Posted: Sep 17, 2017
What does a $4,944 bottle of Hennessy cognac have in common with a $7.49 bottle of Mogen David “Mad Dog 20/20” red, rotgut wine? Both can be delivered to your doorstep these days, and it’s dooming the local liquor store.
It’s a familiar story of online sales creating a brick-and-mortar disruption, albeit with a kick. A much bigger kick.
Jeff Bezos is angling to be your main source of booze.
The $13.7 billion purchase of Whole Foods Market by Amazon.com, Inc. will only increase pressure on states that currently limit household purchases of online wine, beer and spirits, which nevertheless reached more than $600 million in sales last year.
Amazon’s move into groceries isn't just about groceries. It represents an attempt to break into an alcoholic beverage industry that's conservatively estimated at $350 billion in the United States alone.
World’s Biggest Bordeaux Store?
“Amazon has been slowly expanding its alcohol distribution over the past two years,” Cooper Smith, an Amazon analyst with business intelligence company L2, told Benzinga. "In 2016, it made alcohol available through its one-hour delivery service Prime Now, eventually expanding the offering to a handful of cities by 2017. More recently, Amazon enabled alcohol orders on its Alexa voice assistant platform. Whole Foods also distributed alcohol in select markets.”
So, what’s next? With the acquisition of Whole Foods, Smith said, “I expect Amazon to make a much larger concerted effort to fulfill alcohol orders through in-store pickup and delivery.”
The company’s goal, he said, is to market heavily to its most loyal customers, who are delineated as the folks who pay an extra annual fee to get the shipping benefits and price perks set aside for the Prime members.
“Everything Amazon is doing in the food and beverage space is about serving Prime members—Amazon’s most loyal customers," Smith said. "The Whole Foods customer is also a Prime member. Amazon’s grocery delivery service AmazonFresh is only available for Prime members. Amazon’s food delivery service called Amazon Restaurants is available exclusively for Prime members.”
“Alcohol delivery is a natural extension of the bevy of benefits customers already receive with a Prime membership, so it's logical to assume Amazon will continue expanding in this market,” he said.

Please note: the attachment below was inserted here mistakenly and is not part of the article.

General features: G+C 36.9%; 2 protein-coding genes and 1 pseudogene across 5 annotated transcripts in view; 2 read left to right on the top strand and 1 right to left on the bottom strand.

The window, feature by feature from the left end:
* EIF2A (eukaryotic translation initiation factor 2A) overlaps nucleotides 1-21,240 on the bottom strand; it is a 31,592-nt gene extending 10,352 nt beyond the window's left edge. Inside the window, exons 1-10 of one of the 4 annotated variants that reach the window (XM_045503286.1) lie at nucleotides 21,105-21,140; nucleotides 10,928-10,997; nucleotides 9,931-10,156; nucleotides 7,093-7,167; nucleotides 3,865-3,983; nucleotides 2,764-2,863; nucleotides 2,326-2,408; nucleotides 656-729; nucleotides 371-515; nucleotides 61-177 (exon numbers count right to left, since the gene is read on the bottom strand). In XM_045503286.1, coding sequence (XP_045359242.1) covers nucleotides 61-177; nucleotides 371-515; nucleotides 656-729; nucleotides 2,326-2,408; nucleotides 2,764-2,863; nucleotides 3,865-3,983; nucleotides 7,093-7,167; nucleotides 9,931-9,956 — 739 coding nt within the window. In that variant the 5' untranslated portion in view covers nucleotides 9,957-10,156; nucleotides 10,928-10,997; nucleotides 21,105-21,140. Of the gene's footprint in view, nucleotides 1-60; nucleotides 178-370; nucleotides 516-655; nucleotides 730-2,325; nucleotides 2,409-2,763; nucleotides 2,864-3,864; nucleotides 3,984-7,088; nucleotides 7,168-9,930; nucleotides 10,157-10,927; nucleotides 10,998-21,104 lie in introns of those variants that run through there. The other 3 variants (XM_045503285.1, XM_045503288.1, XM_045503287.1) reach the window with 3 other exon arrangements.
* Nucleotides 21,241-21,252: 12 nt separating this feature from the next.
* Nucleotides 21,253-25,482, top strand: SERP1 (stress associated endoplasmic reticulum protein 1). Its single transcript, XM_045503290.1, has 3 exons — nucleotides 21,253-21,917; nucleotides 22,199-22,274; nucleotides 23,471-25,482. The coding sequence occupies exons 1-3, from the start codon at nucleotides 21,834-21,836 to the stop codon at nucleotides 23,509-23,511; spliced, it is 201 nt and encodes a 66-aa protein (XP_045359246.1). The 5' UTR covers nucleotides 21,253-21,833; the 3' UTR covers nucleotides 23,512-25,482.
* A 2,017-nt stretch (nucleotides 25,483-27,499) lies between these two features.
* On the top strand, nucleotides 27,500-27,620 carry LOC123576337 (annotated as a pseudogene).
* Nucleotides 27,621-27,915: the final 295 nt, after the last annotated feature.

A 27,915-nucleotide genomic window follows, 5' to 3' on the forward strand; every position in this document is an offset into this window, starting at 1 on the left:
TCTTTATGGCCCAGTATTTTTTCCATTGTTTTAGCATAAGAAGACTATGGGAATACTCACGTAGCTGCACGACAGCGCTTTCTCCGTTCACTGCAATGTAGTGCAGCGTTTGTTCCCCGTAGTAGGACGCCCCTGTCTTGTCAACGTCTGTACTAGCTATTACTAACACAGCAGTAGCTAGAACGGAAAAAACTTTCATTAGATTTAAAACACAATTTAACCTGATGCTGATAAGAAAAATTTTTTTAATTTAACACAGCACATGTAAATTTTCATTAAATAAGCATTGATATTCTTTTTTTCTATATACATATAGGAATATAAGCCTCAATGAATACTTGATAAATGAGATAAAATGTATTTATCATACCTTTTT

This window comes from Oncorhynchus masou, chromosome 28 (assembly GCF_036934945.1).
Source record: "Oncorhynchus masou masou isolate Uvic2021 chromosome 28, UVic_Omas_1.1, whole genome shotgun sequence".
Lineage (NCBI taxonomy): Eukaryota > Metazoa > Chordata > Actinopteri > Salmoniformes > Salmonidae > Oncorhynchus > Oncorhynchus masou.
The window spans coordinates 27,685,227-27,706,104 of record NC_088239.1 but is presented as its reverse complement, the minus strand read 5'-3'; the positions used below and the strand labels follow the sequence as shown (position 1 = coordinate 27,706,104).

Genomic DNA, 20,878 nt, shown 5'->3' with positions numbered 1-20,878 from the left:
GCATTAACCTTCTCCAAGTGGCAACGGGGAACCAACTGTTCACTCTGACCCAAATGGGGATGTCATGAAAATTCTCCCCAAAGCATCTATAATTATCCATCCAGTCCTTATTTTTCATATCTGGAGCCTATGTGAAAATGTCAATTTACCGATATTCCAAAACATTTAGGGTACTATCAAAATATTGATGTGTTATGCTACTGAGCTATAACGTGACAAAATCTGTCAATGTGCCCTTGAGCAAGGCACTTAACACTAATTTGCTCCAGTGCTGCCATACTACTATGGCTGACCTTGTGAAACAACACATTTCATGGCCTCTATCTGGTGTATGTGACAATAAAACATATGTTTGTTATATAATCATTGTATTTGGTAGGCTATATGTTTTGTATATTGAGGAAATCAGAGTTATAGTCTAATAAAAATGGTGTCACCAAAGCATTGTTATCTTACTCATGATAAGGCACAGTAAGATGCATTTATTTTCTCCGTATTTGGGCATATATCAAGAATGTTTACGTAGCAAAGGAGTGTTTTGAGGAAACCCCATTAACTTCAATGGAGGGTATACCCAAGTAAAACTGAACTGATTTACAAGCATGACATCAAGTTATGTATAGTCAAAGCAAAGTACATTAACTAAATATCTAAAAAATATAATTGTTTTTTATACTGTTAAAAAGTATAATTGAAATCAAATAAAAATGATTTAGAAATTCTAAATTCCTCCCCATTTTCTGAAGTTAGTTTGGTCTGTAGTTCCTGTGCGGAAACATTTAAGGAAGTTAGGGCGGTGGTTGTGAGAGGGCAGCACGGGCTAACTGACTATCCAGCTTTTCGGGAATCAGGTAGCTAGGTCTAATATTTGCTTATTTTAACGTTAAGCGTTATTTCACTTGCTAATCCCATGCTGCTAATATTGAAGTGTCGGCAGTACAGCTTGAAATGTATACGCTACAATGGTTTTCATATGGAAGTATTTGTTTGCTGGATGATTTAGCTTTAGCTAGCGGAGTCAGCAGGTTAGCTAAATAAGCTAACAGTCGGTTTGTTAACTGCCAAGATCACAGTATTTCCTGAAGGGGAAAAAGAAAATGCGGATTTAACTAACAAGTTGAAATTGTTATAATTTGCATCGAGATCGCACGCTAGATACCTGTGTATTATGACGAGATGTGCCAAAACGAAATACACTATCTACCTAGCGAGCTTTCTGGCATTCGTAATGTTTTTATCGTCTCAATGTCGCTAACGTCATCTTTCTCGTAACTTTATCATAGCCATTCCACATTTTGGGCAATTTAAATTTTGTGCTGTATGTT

The State Of Current Laws
One of the hurdles Amazon faces is the welter of state restrictions on alcohol sales — not just online, but myriad rules regulating hours and days when booze can be sold. They’re seriously in flux nationwide, says Patrick Gleason, state affairs director for Americans for Tax Reform. South Carolina, for example, recently raised the amount of spirits that craft brewers can sell.
“In excess of 30 states reported budget shortfalls at the beginning of 2017,” Gleason wrote in a recent Forbes article. “The most innovative lawmakers ... are finding they can increase tax collections without raising taxes by removing unnecessary barriers to the sale of alcohol.”
According to the National Conference on State Legislatures, most states allow wine delivery but prohibit online sales of hard liquor. But going online and ordering alcohol isn’t rigidly regulated.
Some examples of the vagaries of state laws:
Delaware requires orders to be processed and shipped through licensed wholesalers.
Five states — Arizona, Florida, Hawaii, Nebraska and New Hampshire — and the District of Columbia authorize the direct shipment of all spirits as specified.
Eight states allow the direct shipment of beer and wine: Delaware, Massachusetts, Montana, North Dakota, Ohio, Oregon, Vermont and Virginia.
A Nielsen marketing study for the 52-week period ending June 17 said that off-premise sales — booze sold in stores, rather than bars and restaurants — grew only 1.4 percent for wine and 2.2 percent for spirits.
Danny Brager, Nielsen’s senior vice president of beverage alcohol, speculated that e-commerce could be to blame for decelerating off-premise growth rates, as more consumers shift to online shopping.
“E-commerce in beverage alcohol, while still relatively small in comparison to many other categories, will continue to expand,” he told the beer industry journal Brewbound. “Off-premise retailers will need to deal with a growing segment of consumers who may wish to ‘buy,’ but who may not need or see the need to visit the store to do so.”
By Mark Fritz
September 13, 2017
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